The Truth (and Clarification) of Plastic in Soft-Serve Icecream, Fast Food Shakes, and more (aka somewhat apologies to Alicia)

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Monday, 15 June 2009

(16:22:35 CDT)

The Truth (and Clarification) of Plastic in Soft-Serve Icecream, Fast Food Shakes, and more (aka somewhat apologies to Alicia)

In comment on a blog entry Alicia made about the future of food and such, I commented that soft serve ice cream contains plastic. Today she mentioned not trust fast food style ice cream because of that comment. I realized that before I traumatized the poor woman off of her dietary splurges, I needed to track down and clarify the facts. And here they are. If, by plastic, you mean "from a petroleum base", then no. There is no plastic in a McDonald's shake. If you mean plastic as in "non natural combinations of C+H+O in chains designed for for physical texture and capabilites" then yes, there is. I finally tracked down the Snopes article on it after a god-awful number of failed searches involving results such as "plastic cup used for milkhshake!" over and over again. The origin of the "myth" seems to be the 90s, which is where I first heard it. While it posits the myth is false, it does include a list of ingredients. In it, there are three plant derived materials that are a likely origin of the myth: carrageeanan, guar gum, and Carboxymethyl cellulose. It would not surpise me if someone heard of these, went "there are chemicals in my milkshake!" and by two or three retellings, these weird-sounding, plastic-like substances had morphed into panic over styrofoam.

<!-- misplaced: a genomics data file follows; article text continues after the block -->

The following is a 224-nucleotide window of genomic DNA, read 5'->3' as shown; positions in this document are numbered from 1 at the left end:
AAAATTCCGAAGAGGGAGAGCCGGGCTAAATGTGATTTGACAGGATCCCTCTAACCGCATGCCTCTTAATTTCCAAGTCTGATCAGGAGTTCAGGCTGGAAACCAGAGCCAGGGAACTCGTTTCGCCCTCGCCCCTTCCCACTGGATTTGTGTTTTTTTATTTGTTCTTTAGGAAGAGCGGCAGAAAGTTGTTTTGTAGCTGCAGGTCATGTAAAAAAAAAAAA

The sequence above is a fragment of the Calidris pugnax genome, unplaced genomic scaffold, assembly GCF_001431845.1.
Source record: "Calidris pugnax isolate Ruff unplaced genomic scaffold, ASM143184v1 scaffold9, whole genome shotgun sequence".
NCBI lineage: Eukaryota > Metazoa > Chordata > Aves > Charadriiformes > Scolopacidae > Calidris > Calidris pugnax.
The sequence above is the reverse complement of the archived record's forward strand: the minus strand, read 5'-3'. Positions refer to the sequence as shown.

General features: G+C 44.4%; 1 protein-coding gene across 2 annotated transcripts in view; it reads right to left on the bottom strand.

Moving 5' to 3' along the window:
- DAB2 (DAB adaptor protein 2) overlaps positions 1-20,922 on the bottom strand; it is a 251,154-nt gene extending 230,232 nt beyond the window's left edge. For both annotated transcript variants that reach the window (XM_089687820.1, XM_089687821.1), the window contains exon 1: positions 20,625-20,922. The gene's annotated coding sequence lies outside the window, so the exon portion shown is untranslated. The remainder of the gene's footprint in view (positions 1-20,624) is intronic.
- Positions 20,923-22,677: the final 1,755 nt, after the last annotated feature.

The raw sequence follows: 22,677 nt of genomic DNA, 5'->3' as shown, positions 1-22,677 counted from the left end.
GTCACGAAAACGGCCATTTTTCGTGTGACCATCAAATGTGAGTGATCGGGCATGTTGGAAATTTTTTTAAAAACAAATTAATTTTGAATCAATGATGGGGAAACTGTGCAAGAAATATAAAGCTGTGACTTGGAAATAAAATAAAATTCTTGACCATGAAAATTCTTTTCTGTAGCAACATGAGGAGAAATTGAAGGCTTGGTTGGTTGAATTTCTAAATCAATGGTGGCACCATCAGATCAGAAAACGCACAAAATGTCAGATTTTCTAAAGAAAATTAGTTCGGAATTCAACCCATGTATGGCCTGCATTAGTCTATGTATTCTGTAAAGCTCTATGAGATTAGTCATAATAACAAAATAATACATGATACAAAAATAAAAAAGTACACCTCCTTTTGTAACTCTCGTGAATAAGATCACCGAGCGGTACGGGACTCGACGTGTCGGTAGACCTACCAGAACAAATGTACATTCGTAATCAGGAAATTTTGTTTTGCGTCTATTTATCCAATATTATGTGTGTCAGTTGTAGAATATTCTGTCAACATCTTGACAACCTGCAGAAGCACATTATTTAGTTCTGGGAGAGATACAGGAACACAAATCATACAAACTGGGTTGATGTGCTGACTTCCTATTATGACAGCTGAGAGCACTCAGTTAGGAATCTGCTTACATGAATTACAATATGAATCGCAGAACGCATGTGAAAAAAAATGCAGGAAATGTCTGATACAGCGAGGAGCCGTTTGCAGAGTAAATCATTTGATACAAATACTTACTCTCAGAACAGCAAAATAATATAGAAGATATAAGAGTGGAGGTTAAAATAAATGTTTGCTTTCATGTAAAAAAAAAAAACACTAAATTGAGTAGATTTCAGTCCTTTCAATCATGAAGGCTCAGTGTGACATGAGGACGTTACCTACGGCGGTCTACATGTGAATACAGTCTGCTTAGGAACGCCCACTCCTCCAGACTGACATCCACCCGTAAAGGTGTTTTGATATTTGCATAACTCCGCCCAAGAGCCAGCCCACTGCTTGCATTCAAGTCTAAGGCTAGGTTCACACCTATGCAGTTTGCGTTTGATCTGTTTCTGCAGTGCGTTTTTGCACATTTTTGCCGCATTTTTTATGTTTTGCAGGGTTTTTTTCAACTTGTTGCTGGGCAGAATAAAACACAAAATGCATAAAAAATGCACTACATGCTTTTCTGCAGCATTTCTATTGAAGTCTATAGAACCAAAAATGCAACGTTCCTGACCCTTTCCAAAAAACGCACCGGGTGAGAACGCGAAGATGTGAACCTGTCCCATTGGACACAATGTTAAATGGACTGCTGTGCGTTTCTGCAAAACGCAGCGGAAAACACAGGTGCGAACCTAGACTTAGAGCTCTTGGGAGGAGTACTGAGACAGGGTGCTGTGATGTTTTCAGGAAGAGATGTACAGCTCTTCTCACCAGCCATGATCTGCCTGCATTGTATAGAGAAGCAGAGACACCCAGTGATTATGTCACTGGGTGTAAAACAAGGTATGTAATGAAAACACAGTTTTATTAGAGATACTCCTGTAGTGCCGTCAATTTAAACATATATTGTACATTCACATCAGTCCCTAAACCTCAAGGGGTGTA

All three are derived in various ways from plant products. All three are widely used (the list of uses ranges from personal lubricants to cosmetics to food to drilling operations). You can read more about them on their various Wikipedia pages, but all three are used to increase the "creaminess" of soft serve icecream by preventing water crystal formation, forming something of a lattice the helps trap air, and various emulsifier properties. Basically, fast food ice cream is actually milk with these gums mixed in instead of cream and eggs and whatnot that goes into real ice cream. Hence the reason you see names like "Soft-Serve" and "Ice Dream" with a trademark after it. Guar gum helps to prevent the water crystals, the celluous gum (CMC) thickens witout gelling, and the carrageenins thin with pressurized and re-thicken afterwords, making them ideal for the soft-serve ice cream market. There are some intestinal issues involved. Carrageenins might eat away at your intestinal track, guar gum might "pour" through you, but cellulose gum is largely neutral, doing more or less nothing on it's way through your body. These presumably do not have the "let's all get stuck in the kidneys" power of other plastics, but there you go. That is the truth of "plastic in the milkshakes". Hope that clarifies a little.

For my money, I'm still going to favor restuarants that promote real whole ice creams (made with actual milk and eggs, gasp!) over various synthesized and modified plant goops meant to fake it.

Si Vales, Valeo


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